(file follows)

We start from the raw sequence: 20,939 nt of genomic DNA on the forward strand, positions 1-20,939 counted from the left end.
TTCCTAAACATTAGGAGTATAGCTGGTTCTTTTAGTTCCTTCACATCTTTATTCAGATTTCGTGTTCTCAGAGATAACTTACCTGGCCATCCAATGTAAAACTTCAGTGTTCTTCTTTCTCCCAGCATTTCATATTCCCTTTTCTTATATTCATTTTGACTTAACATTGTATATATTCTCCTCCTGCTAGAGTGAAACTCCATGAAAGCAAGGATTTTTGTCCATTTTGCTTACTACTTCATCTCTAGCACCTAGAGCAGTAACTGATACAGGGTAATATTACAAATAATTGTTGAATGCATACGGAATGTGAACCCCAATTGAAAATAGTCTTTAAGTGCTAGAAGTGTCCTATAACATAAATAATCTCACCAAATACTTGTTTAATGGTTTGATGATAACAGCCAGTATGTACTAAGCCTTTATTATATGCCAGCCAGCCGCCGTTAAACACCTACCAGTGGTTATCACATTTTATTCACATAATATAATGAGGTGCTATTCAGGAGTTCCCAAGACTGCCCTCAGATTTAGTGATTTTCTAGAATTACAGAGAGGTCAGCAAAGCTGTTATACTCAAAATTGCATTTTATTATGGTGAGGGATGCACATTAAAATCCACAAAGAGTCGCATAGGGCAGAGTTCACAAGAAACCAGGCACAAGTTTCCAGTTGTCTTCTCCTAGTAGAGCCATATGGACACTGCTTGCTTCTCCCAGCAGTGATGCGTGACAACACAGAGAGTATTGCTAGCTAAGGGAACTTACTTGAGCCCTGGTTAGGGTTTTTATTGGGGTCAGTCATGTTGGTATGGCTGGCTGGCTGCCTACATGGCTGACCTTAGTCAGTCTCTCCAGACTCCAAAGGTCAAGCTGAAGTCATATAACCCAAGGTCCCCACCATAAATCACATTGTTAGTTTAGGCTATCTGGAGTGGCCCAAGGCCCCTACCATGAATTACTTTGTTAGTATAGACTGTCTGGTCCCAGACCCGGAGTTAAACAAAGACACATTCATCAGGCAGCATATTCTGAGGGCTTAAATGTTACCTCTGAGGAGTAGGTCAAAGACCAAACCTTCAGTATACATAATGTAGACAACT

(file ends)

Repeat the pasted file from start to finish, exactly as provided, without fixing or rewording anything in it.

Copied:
We start from the raw sequence: 20,939 nt of genomic DNA on the forward strand, positions 1-20,939 counted from the left end.
TTCCTAAACATTAGGAGTATAGCTGGTTCTTTTAGTTCCTTCACATCTTTATTCAGATTTCGTGTTCTCAGAGATAACTTACCTGGCCATCCAATGTAAAACTTCAGTGTTCTTCTTTCTCCCAGCATTTCATATTCCCTTTTCTTATATTCATTTTGACTTAACATTGTATATATTCTCCTCCTGCTAGAGTGAAACTCCATGAAAGCAAGGATTTTTGTCCATTTTGCTTACTACTTCATCTCTAGCACCTAGAGCAGTAACTGATACAGGGTAATATTACAAATAATTGTTGAATGCATACGGAATGTGAACCCCAATTGAAAATAGTCTTTAAGTGCTAGAAGTGTCCTATAACATAAATAATCTCACCAAATACTTGTTTAATGGTTTGATGATAACAGCCAGTATGTACTAAGCCTTTATTATATGCCAGCCAGCCGCCGTTAAACACCTACCAGTGGTTATCACATTTTATTCACATAATATAATGAGGTGCTATTCAGGAGTTCCCAAGACTGCCCTCAGATTTAGTGATTTTCTAGAATTACAGAGAGGTCAGCAAAGCTGTTATACTCAAAATTGCATTTTATTATGGTGAGGGATGCACATTAAAATCCACAAAGAGTCGCATAGGGCAGAGTTCACAAGAAACCAGGCACAAGTTTCCAGTTGTCTTCTCCTAGTAGAGCCATATGGACACTGCTTGCTTCTCCCAGCAGTGATGCGTGACAACACAGAGAGTATTGCTAGCTAAGGGAACTTACTTGAGCCCTGGTTAGGGTTTTTATTGGGGTCAGTCATGTTGGTATGGCTGGCTGGCTGCCTACATGGCTGACCTTAGTCAGTCTCTCCAGACTCCAAAGGTCAAGCTGAAGTCATATAACCCAAGGTCCCCACCATAAATCACATTGTTAGTTTAGGCTATCTGGAGTGGCCCAAGGCCCCTACCATGAATTACTTTGTTAGTATAGACTGTCTGGTCCCAGACCCGGAGTTAAACAAAGACACATTCATCAGGCAGCATATTCTGAGGGCTTAAATGTTACCTCTGAGGAGTAGGTCAAAGACCAAACCTTCAGTATACATAATGTAGACAACT